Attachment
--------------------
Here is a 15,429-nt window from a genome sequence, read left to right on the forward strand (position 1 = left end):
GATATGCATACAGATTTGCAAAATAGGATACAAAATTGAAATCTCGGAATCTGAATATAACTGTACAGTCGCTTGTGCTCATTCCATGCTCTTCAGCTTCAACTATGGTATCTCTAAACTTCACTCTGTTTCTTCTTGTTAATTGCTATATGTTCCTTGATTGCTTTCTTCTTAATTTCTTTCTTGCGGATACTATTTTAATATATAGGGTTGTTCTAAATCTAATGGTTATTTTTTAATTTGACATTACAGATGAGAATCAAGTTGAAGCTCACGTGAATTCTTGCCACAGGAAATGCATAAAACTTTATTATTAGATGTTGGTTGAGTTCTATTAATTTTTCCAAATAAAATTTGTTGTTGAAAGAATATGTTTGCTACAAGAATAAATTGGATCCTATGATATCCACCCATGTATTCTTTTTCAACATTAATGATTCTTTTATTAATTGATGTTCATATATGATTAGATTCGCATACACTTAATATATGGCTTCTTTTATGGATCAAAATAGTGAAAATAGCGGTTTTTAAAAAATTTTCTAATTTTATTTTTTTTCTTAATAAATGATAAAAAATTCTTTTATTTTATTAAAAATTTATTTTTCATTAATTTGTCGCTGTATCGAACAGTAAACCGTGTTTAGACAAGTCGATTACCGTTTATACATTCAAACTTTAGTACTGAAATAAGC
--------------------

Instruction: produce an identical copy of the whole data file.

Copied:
Here is a 15,429-nt window from a genome sequence, read left to right on the forward strand (position 1 = left end):
GATATGCATACAGATTTGCAAAATAGGATACAAAATTGAAATCTCGGAATCTGAATATAACTGTACAGTCGCTTGTGCTCATTCCATGCTCTTCAGCTTCAACTATGGTATCTCTAAACTTCACTCTGTTTCTTCTTGTTAATTGCTATATGTTCCTTGATTGCTTTCTTCTTAATTTCTTTCTTGCGGATACTATTTTAATATATAGGGTTGTTCTAAATCTAATGGTTATTTTTTAATTTGACATTACAGATGAGAATCAAGTTGAAGCTCACGTGAATTCTTGCCACAGGAAATGCATAAAACTTTATTATTAGATGTTGGTTGAGTTCTATTAATTTTTCCAAATAAAATTTGTTGTTGAAAGAATATGTTTGCTACAAGAATAAATTGGATCCTATGATATCCACCCATGTATTCTTTTTCAACATTAATGATTCTTTTATTAATTGATGTTCATATATGATTAGATTCGCATACACTTAATATATGGCTTCTTTTATGGATCAAAATAGTGAAAATAGCGGTTTTTAAAAAATTTTCTAATTTTATTTTTTTTCTTAATAAATGATAAAAAATTCTTTTATTTTATTAAAAATTTATTTTTCATTAATTTGTCGCTGTATCGAACAGTAAACCGTGTTTAGACAAGTCGATTACCGTTTATACATTCAAACTTTAGTACTGAAATAAGC